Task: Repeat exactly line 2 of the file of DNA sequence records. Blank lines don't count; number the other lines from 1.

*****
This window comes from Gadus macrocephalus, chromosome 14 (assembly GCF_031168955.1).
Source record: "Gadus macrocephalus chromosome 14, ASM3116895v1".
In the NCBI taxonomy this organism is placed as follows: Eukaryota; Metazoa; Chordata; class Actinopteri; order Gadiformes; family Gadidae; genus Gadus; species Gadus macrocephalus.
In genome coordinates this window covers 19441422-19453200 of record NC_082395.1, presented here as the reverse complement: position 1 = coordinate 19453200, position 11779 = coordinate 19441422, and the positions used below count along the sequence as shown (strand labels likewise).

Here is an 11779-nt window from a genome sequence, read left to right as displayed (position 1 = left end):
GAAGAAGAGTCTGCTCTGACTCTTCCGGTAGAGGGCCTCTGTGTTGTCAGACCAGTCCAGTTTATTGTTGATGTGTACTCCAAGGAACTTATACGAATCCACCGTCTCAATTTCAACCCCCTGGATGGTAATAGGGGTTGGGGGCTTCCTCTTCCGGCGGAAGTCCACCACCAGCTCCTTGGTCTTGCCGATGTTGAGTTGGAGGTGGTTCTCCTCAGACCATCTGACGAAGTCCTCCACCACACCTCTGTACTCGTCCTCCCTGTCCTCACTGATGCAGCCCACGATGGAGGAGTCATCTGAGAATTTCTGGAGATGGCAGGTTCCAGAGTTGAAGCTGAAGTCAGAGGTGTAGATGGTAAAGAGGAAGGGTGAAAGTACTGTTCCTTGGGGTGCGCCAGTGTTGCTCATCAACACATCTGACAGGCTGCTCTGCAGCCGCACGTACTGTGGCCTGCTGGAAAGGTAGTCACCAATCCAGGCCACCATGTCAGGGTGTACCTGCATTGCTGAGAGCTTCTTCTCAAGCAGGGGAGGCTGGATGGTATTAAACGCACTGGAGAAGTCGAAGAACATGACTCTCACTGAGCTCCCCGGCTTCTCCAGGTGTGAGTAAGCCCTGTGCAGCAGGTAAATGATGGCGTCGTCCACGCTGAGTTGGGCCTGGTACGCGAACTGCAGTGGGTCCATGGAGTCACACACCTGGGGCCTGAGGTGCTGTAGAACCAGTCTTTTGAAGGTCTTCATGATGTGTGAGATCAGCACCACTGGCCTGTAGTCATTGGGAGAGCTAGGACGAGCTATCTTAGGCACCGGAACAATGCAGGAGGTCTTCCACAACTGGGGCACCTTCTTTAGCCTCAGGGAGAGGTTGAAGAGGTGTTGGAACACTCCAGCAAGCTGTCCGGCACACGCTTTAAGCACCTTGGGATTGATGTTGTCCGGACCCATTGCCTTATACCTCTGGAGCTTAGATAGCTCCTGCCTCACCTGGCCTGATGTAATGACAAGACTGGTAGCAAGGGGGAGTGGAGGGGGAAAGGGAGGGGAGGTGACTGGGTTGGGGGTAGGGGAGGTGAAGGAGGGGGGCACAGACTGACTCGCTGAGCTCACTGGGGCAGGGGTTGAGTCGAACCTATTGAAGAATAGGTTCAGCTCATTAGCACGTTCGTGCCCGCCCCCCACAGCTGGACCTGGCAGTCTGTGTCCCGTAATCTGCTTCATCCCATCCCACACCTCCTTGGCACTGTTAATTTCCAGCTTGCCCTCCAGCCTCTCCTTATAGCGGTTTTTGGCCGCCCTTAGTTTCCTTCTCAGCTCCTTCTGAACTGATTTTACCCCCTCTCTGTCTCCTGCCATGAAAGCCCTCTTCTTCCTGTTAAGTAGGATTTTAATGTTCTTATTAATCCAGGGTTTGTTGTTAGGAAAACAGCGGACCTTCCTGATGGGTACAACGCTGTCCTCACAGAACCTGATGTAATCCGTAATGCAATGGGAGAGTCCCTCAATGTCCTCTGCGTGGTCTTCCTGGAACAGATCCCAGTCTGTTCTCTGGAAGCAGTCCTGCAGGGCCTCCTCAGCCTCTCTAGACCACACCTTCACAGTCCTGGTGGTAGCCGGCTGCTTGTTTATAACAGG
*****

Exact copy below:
Source record: "Gadus macrocephalus chromosome 14, ASM3116895v1".